HUNTER: Time stopped for Canadian who vanished in Australia in 1970

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In the summer of 1970, millions of young people were on the move.

They hitchhiked, flew and took the bus or train on Homeric adventures across the continent and around the world. London, Goa, Marrakesh, Thailand, Australia and a thousand spots in between.

But in that grand adventure, some never made it home and decades later, the mysteries of what happened to them endure.

Gordon “Bruce” Rogers was 21 that glorious summer at the dawn of a new decade that held so much promise and ended in malaise and disappointment.

He landed in Sydney on March 28, 1970, armed with a 12-month visa for what he hoped would be a working holiday. For a while, he travelled around the country before taking a job with the Woods and Forest Department in Mt Burr.

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According to Aussie detectives, Rogers had planned to work that job for six weeks before moving on to New Zealand. It was a trip he would never take.

On Aug. 2, 1970, he went to a party in the little fishing town of Beachport — about 400 km southeast of Adelaide. On that date, the Saskatchewan boy was last seen around 3:30 a.m., leaving behind his passport and other personal items.


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Last week cops made another appeal for information on the bizarre disappearance they now believe is a murder.

“I think the circumstances indicate that there’s been a homicide,” Det. Brevet Sgt. Anthony van der Stelt told Postmedia in 2015.

“Certainly, the way in which he disappeared, without any indication that he was going to be leaving the area, the fact that he left all his property behind, certainly indicates that he might have fallen victim to a homicide.”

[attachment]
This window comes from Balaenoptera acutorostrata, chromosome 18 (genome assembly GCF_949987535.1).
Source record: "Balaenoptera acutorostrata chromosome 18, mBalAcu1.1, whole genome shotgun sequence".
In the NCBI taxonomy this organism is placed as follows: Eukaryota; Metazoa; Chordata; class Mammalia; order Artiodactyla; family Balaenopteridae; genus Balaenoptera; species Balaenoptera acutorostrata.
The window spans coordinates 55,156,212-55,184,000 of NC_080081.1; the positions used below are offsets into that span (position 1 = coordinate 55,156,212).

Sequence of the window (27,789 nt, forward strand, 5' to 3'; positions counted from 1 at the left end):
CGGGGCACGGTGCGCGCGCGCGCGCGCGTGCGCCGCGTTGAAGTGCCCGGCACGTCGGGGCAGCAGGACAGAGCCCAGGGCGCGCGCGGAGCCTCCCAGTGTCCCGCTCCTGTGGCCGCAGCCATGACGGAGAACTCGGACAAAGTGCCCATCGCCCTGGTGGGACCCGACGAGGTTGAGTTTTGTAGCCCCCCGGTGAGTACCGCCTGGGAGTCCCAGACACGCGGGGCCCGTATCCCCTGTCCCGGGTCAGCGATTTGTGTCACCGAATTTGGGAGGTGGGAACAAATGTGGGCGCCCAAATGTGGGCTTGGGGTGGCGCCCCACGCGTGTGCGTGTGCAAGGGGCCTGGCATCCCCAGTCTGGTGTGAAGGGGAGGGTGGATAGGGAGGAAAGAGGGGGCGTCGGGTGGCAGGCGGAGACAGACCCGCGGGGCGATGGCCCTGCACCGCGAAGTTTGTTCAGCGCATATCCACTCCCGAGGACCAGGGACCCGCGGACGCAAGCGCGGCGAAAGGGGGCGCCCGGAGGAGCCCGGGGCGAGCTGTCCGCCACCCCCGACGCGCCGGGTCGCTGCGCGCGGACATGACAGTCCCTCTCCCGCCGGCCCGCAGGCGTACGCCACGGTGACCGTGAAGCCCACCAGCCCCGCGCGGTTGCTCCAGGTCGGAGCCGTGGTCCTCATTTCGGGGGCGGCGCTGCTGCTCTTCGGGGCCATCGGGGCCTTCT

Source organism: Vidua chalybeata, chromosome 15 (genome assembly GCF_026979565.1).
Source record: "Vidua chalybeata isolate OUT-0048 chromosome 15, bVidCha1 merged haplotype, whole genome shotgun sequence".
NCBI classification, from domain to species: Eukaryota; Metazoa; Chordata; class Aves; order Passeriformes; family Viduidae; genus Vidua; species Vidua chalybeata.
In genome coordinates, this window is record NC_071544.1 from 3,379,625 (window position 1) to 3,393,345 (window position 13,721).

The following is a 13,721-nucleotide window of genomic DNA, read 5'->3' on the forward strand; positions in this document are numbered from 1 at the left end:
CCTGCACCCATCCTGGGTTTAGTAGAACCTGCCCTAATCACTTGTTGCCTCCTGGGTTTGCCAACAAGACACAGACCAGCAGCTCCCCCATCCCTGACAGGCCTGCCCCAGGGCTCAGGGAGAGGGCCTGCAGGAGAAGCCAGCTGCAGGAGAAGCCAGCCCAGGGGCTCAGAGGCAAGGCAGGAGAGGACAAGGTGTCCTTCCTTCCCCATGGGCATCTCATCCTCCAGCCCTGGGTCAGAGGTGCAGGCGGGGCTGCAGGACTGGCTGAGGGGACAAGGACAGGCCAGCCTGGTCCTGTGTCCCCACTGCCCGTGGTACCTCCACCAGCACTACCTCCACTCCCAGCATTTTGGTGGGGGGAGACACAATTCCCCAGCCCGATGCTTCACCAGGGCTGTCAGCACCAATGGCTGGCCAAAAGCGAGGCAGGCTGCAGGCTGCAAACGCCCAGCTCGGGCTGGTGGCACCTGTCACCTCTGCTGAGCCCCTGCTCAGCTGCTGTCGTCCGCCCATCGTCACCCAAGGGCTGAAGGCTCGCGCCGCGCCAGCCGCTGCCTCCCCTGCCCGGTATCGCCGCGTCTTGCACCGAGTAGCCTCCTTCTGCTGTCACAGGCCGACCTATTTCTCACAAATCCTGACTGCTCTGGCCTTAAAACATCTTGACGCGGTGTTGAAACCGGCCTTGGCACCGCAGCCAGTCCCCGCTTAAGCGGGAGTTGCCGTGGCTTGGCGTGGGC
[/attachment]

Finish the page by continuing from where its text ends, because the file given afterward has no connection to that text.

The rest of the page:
Rogers was reported missing to the cops the next morning by friends.

His pals told detectives that they had been drinking before attending the party in Beachport. One took a girlfriend home, and the second who was giving Rogers a lift, drove another woman home first.

When he returned, Rogers had vanished into thin air. No one saw him leave the party.

Police have said in the past there are people of interest but no suspects. Searches of area forests and at least one septic tank proved unfruitful.

In 2015, cops said new information had become available but five years later, the mystery of Bruce Rogers endures.

“There might be people who have provided some statements to police in the past, who have omitted some details or who have not been entirely truthful in their statements,” van der Stelt said.

“If that’s the case, they might be now fearful of coming forward to police with the right information. But we’re basically saying there’s no reason for them to be fearful.”

Eventually, most of the youths who crisscrossed the planet in pursuit of fun — and maybe enlightenment— during the long-ago summer of 1970 came home.

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They got jobs, got married, bought houses and had kids. Most are retired now.

But for Bruce Rogers and others like him, time has stood still. Whether he wanted 1970 to go on forever, we’ll never know but that’s where it all stopped.

A Canadian boy on an epic adventure far from home that turned tragic and became an enduring mystery in two countries still, long after those golden days of 1970.

Cops are offering a $200,000 reward for information leading to the recovering leading to Rogers’ remains or a conviction.